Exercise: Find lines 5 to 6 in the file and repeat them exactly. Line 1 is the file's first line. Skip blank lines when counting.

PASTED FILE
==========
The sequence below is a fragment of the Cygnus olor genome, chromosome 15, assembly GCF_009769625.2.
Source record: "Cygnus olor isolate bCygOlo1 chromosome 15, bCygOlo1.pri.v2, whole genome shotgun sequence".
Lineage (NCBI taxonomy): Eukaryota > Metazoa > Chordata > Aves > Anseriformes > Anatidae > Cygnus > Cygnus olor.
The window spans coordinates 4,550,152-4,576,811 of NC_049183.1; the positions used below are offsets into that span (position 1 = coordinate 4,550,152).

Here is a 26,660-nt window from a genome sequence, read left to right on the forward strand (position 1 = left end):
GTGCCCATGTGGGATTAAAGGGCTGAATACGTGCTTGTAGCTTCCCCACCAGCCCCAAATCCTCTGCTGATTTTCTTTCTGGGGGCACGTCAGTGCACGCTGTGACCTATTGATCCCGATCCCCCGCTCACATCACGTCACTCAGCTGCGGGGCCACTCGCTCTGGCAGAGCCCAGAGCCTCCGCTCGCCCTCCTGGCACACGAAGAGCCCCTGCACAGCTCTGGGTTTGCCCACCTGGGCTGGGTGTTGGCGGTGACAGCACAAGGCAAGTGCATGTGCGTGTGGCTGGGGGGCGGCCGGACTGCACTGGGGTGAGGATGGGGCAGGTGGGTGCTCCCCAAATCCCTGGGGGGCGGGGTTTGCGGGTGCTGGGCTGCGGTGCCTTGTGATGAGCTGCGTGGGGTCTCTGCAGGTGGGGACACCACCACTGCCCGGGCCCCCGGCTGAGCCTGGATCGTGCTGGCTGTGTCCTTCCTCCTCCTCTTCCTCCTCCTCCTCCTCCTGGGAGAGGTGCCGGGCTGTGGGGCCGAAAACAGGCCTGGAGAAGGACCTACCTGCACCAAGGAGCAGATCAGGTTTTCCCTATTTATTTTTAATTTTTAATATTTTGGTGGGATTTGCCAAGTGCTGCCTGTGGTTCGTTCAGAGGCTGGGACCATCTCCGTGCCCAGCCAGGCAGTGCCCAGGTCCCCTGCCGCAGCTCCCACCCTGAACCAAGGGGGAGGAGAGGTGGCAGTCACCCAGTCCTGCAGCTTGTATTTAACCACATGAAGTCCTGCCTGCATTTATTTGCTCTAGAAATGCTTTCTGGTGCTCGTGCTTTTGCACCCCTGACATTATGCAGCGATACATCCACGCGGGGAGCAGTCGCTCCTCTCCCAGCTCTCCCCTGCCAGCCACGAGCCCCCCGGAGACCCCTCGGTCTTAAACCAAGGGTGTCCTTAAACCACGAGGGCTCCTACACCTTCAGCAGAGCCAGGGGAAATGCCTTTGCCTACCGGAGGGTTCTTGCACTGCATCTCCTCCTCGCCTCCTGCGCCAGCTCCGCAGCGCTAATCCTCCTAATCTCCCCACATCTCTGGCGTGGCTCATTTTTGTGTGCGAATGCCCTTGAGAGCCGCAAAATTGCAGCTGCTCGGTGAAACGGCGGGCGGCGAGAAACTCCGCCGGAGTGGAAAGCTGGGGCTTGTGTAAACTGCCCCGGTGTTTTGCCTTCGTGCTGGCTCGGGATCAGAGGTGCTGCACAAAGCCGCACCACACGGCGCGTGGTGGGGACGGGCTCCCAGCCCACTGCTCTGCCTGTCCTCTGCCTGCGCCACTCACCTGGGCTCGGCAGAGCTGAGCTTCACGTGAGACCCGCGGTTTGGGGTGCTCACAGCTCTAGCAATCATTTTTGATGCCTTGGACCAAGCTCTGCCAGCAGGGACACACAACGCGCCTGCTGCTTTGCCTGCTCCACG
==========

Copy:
Here is a 26,660-nt window from a genome sequence, read left to right on the forward strand (position 1 = left end):
GTGCCCATGTGGGATTAAAGGGCTGAATACGTGCTTGTAGCTTCCCCACCAGCCCCAAATCCTCTGCTGATTTTCTTTCTGGGGGCACGTCAGTGCACGCTGTGACCTATTGATCCCGATCCCCCGCTCACATCACGTCACTCAGCTGCGGGGCCACTCGCTCTGGCAGAGCCCAGAGCCTCCGCTCGCCCTCCTGGCACACGAAGAGCCCCTGCACAGCTCTGGGTTTGCCCACCTGGGCTGGGTGTTGGCGGTGACAGCACAAGGCAAGTGCATGTGCGTGTGGCTGGGGGGCGGCCGGACTGCACTGGGGTGAGGATGGGGCAGGTGGGTGCTCCCCAAATCCCTGGGGGGCGGGGTTTGCGGGTGCTGGGCTGCGGTGCCTTGTGATGAGCTGCGTGGGGTCTCTGCAGGTGGGGACACCACCACTGCCCGGGCCCCCGGCTGAGCCTGGATCGTGCTGGCTGTGTCCTTCCTCCTCCTCTTCCTCCTCCTCCTCCTCCTGGGAGAGGTGCCGGGCTGTGGGGCCGAAAACAGGCCTGGAGAAGGACCTACCTGCACCAAGGAGCAGATCAGGTTTTCCCTATTTATTTTTAATTTTTAATATTTTGGTGGGATTTGCCAAGTGCTGCCTGTGGTTCGTTCAGAGGCTGGGACCATCTCCGTGCCCAGCCAGGCAGTGCCCAGGTCCCCTGCCGCAGCTCCCACCCTGAACCAAGGGGGAGGAGAGGTGGCAGTCACCCAGTCCTGCAGCTTGTATTTAACCACATGAAGTCCTGCCTGCATTTATTTGCTCTAGAAATGCTTTCTGGTGCTCGTGCTTTTGCACCCCTGACATTATGCAGCGATACATCCACGCGGGGAGCAGTCGCTCCTCTCCCAGCTCTCCCCTGCCAGCCACGAGCCCCCCGGAGACCCCTCGGTCTTAAACCAAGGGTGTCCTTAAACCACGAGGGCTCCTACACCTTCAGCAGAGCCAGGGGAAATGCCTTTGCCTACCGGAGGGTTCTTGCACTGCATCTCCTCCTCGCCTCCTGCGCCAGCTCCGCAGCGCTAATCCTCCTAATCTCCCCACATCTCTGGCGTGGCTCATTTTTGTGTGCGAATGCCCTTGAGAGCCGCAAAATTGCAGCTGCTCGGTGAAACGGCGGGCGGCGAGAAACTCCGCCGGAGTGGAAAGCTGGGGCTTGTGTAAACTGCCCCGGTGTTTTGCCTTCGTGCTGGCTCGGGATCAGAGGTGCTGCACAAAGCCGCACCACACGGCGCGTGGTGGGGACGGGCTCCCAGCCCACTGCTCTGCCTGTCCTCTGCCTGCGCCACTCACCTGGGCTCGGCAGAGCTGAGCTTCACGTGAGACCCGCGGTTTGGGGTGCTCACAGCTCTAGCAATCATTTTTGATGCCTTGGACCAAGCTCTGCCAGCAGGGACACACAACGCGCCTGCTGCTTTGCCTGCTCCACG